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MECHANICAL PLASTICS CORP. v. TITAN TECHS.

March 22, 1994

MECHANICAL PLASTICS CORP., Plaintiff,
v.
TITAN TECHNOLOGIES, INC., et al, Defendants.



The opinion of the court was delivered by: CHARLES L. BRIEANT

 Brieant, J.

 Familiarity of the reader with all of the prior proceedings in this trademark infringement action is assumed. By letter dated March 18, 1994, docketed in this action, the attorney for plaintiff advises as follows:

 
"Plaintiff in the above referenced matter is writing to you, as you requested at the February 25, 1994 Rule 16 Conference, to apprise of the status of the parties settlement negotiations.
 
As was discussed at the conference, both parties have been actively negotiating in an effort to resolve not only this case, but a series of differences that may very well lead to future litigation. These negotiations have led to the resolution of the vast majority of issues, however, three issues still remain. One of the three issues is the status and effect of this Court's decision upon Defendants' Motion for Summary Judgment should a settlement be otherwise reached.
 
It is now apparent, however, that the parties herein will not be able to settle the "other" remaining issues in short order. Therefore discussion regarding a joint motion to vacate this Court's prior decision upon Defendants' Motion for Summary Judgment, is moot. This Court certified issues for immediate interlocutory appeal and stayed the proceedings as to the remaining issues. While thereafter actively engaged in settlement discussions and optimistic about the chances of reaching such a settlement, the parties, by stipulation which was filed with and mandated by the Court of Appeals for the Second Circuit, withdrew the appeal without prejudice and subject to reinstatement. (Copy of the document is annexed hereto.) According to the terms of the stipulation, appellant's counsel may reinstate the appeal within 30 days "after the District Court rules on the proposed settlement."
 
Based on the facts outlined above, the parties must reinstate the appeal. Therefore it becomes necessary for this Court to "rule" on the proposed settlement."

 The letter incorporates and refers to a Mandate of the Court of Appeals issued based on a stipulation which provided that, "The above entitled appeal is hereby withdrawn without costs and without attorneys' fees and without prejudice, subject to reinstatement by written notice to the Clerk of this Court by Appellant's counsel by [sic] 30 days after the District Court rules on proposed settlement".

 There is no proposed settlement. There never was.

 By its opinion dated June 17, 1993, reported in 823 F. Supp. 1137 (S.D.N.Y. 1993) this Court held that one of several trademarks for plastic toggle fasteners belonging to the plaintiff, U.S. Reg. No. 1,510,979 was merely functional and therefore ineligible for trademark protection. This Court directed cancellation of the registration, but stayed that direction pending appeal. A separate final declaratory judgment was issued on the issue of functionality pursuant to F.R. Civ. P. 54(b), and a notice of appeal was duly filed.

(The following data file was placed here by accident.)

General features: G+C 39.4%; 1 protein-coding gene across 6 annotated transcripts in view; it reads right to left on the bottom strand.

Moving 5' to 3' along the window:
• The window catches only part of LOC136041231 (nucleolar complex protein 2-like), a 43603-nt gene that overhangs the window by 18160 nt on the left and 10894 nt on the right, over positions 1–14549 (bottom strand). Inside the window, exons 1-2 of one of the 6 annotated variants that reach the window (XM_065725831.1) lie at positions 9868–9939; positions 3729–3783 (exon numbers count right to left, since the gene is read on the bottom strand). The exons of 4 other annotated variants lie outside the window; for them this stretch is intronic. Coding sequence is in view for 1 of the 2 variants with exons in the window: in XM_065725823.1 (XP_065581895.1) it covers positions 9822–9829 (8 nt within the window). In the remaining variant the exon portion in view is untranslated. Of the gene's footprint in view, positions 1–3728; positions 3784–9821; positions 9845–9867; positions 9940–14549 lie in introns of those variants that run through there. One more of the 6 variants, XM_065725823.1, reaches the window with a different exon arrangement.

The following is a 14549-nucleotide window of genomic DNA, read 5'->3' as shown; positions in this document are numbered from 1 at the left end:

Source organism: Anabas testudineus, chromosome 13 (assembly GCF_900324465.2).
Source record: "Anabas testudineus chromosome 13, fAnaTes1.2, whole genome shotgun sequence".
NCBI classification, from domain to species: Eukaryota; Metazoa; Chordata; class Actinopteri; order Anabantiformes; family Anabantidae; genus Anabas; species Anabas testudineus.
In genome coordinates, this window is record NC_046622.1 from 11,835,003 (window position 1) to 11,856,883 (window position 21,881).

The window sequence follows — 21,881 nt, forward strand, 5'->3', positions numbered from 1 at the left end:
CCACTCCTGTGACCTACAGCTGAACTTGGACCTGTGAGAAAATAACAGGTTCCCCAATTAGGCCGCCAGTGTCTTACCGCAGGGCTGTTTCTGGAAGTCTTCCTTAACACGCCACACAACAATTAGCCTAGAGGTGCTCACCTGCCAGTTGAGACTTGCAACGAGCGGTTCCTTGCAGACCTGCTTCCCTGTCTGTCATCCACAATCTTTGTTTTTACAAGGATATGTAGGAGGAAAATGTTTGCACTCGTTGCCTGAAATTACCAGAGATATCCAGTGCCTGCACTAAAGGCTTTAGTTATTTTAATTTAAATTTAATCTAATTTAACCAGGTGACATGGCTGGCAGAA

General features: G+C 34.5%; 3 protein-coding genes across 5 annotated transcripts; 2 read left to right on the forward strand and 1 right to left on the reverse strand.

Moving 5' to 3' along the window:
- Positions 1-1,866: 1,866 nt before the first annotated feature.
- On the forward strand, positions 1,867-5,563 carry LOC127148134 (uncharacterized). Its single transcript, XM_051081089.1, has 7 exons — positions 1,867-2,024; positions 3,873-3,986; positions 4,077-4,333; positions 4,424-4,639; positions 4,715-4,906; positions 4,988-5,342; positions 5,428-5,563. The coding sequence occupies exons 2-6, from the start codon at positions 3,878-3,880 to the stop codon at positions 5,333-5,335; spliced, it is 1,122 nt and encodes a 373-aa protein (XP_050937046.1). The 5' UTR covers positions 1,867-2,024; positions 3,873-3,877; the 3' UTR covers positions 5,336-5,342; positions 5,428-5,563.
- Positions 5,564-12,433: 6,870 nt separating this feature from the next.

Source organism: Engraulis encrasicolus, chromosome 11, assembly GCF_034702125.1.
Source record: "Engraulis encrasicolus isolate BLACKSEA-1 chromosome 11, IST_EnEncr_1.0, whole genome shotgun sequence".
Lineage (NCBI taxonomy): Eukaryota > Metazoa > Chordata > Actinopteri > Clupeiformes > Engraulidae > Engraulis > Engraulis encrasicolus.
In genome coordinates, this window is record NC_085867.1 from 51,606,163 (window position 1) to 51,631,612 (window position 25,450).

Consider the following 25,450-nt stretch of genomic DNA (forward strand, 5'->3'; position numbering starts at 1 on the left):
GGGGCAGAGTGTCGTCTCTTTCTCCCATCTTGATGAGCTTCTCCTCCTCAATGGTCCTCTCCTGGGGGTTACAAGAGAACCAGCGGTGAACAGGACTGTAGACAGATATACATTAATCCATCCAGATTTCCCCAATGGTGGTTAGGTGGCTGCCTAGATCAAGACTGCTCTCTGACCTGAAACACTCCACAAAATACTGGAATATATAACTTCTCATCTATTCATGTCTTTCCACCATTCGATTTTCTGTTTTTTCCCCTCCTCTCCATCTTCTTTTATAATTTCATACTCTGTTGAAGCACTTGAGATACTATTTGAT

As part of a global settlement of this and other controversies between the parties which plaintiff would like to reach, but which was not agreed to, plaintiff apparently seeks an order from this Court which would withdraw or vacate the prior decision in the case which led to the declaratory judgment appealed from. *fn1" The obvious motivation for doing so is that the plaintiff, once having settled with these defendants, if it can, wishes to be in a position to assert the trademark against other manufacturers of plastic toggle fasteners. This would create an improper and perpetual burden on competition in the manufacture and sale of a prosaic but necessary article of trade. Accordingly, this Court is not willing to lend itself to any such manipulative conduct, which would be adverse to the public interest, not even to settle a lawsuit, nor to avoid a possible reversal upon appeal should an appellate panel reject our analysis of the functionality of plaintiff's trademark.

 Plaintiff has submitted a proposed stipulated order. Loaded with "whereas" clauses, this stipulated order seeks to have the Court "rule" on the proposed settlement. *fn2" Because there is no proposed settlement, and never was, there is nothing to rule on. This Court deals only with actual cases and controversies. It should decline to take any action to assist an end run around the competition in the toggle business.

 Plaintiff may make such application to the Court of Appeals as may be appropriate. That Court undoubtedly has the power to withdraw and vacate its Mandate, because the Mandate was based upon the untruthful representation that there was in fact a proposed settlement upon which this Court should rule. As noted earlier, defendants have never agreed to a proposed settlement.

 This Court declines to sign the proposed stipulated order ruling on the phantom proposed settlement, and leaves the ...


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